The Swedish national women’s hockey team made a huge splash this year ahead of the upcoming Five Nations Tournament.
Using the hashtag #FörFramtiden — which translates to ‘For the Future’ — a group of 43 players for the women’s national team announced on August 14th that they would be boycotting both their training camp and the upcoming tournament in Finland. The Damkronorna explained in a lengthy release, which many tweeted out on social media, that they were boycotting to push the Swedish Hockey Federation to think about the conditions that the women are expected to play in.
A handful of men from the Swedish national men’s program gradually started publicly voicing support, including a pair of New York Rangers — Henrik Lundqvist and Mika Zibanejad — along with both Mattias Ekholm and Filip Forsberg of the Nashville Predators.
Now, Colorado’s most high-profile Swedish player has added his voice to the mix, as well.
In an Instagram post displaying the #FörFramtiden hashtag on his phone screen, Landeskog explained that he supports the improved conditions that the women have asked for — and added that what they demand isn’t something that should be considered for the future, but something that should have been in place for a while now.
“For me, it is a matter of course to stand behind the Women’s Crown initiative.
The support they demand is not things for the future - but of course, which should have been in place long ago,” he wrote.
The boycott reportedly came as “a surprise” to the Swedish Hockey Federation, but the undercurrents of discontent have been brewing for a while. The Damkronorna have reported as far back as 2017 that conditions for the women’s team have been deteriorating year by year, with some members of the team coming out and openly revealing that they’ve gone from a 200 Swedish Krona per diem (equivalent to around $20 USD) to feeling “extra happy if [they] get a new t-shirt”. There have been reports of being given expired nutrition supplements, being provided only men’s clothing, and having to travel in sub-optimal conditions — including one instance where the women had to travel via the ferry between Turku, Finland and Stockholm, Sweden, which is a 10-hour ferry ride compared to a flight that takes less than an hour.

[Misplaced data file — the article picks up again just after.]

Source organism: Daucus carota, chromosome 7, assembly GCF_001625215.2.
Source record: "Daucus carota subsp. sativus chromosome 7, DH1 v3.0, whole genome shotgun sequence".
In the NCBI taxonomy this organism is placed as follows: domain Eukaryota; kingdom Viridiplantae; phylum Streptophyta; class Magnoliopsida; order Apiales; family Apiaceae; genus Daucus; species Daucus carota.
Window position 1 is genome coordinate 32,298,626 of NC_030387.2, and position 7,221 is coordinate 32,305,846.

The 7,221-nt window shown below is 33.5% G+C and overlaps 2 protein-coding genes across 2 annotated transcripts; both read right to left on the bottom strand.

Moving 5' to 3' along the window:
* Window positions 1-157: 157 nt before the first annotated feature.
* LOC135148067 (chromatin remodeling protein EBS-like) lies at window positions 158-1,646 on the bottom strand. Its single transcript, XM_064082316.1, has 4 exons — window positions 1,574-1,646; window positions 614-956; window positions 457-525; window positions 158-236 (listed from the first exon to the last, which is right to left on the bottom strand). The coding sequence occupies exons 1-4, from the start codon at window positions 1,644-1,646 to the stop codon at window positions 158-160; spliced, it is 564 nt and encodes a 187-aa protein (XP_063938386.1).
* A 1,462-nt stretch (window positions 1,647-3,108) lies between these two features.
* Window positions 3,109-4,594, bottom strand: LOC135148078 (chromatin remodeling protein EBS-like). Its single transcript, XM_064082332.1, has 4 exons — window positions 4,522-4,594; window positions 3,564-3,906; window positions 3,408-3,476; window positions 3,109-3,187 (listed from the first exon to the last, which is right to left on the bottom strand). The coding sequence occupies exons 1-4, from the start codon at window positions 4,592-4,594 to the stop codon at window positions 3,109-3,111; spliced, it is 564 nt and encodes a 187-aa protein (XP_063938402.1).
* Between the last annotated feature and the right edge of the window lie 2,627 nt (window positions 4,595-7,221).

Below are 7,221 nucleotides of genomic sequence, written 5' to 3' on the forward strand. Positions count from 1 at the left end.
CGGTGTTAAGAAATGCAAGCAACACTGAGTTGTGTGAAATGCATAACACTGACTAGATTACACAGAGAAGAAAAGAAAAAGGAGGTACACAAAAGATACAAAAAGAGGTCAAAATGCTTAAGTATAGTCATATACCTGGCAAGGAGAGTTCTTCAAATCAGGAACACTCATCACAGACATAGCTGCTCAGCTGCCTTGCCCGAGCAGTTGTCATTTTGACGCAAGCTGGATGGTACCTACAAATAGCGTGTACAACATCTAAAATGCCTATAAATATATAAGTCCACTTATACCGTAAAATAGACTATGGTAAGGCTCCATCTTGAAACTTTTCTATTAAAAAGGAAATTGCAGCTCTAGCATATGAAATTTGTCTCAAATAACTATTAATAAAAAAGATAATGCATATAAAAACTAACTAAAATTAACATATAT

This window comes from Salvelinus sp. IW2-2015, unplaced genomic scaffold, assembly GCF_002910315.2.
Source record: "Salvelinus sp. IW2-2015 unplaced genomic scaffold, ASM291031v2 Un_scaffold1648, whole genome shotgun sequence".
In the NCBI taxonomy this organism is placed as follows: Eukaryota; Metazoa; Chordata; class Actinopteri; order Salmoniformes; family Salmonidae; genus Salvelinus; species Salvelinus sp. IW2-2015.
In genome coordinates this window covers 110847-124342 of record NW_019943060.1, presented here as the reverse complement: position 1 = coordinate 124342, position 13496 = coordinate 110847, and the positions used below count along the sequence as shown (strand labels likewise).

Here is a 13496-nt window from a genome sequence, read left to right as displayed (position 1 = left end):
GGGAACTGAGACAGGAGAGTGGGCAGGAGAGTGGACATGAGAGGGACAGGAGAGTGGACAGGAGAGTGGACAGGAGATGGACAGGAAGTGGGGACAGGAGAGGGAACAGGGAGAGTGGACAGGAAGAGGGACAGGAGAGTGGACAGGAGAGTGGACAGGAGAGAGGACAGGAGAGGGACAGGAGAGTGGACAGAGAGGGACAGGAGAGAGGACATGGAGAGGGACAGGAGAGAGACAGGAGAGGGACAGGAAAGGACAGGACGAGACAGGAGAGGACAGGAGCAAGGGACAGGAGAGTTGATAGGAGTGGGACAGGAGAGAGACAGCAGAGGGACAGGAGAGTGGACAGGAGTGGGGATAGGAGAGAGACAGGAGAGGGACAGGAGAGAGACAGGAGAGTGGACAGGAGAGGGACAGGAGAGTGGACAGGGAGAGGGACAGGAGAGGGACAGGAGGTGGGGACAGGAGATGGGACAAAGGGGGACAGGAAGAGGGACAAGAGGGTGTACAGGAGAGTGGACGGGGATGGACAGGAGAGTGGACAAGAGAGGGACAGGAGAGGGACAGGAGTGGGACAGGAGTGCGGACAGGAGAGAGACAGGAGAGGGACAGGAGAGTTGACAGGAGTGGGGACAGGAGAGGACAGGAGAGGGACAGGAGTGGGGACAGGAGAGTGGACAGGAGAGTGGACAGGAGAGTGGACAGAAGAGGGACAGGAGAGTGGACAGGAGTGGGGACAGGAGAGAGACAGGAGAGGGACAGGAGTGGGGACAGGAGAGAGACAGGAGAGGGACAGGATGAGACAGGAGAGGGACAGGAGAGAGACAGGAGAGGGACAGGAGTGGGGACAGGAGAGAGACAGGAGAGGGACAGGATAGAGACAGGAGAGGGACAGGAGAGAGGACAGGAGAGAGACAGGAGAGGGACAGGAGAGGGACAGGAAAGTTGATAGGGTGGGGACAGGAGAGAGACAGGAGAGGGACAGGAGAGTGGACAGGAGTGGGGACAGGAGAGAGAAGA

Some of the male players have come out and given outright interviews about their support, like Lundqvist, Ekholm, and Forsberg. Zibanejad, who may have made the most public and impactful statement in support of the women, has outright pledged to donate 10 Swedish Krona (roughly $1 USD) to women’s hockey for every burger sold at his new restaurant, Brödernas.
For now, Landeskog’s social media post may be the smallest statement made. But the mere fact that he made it without being prompted in an interview is promising — and helps to shed light on a situation that Lundqvist described in his own interview as “unsustainable”.
As Landeskog explains, these conditions should have been addressed long ago. Luckily, the women are taking a stand now — and they’ve got some pretty substantial backing behind them in the process.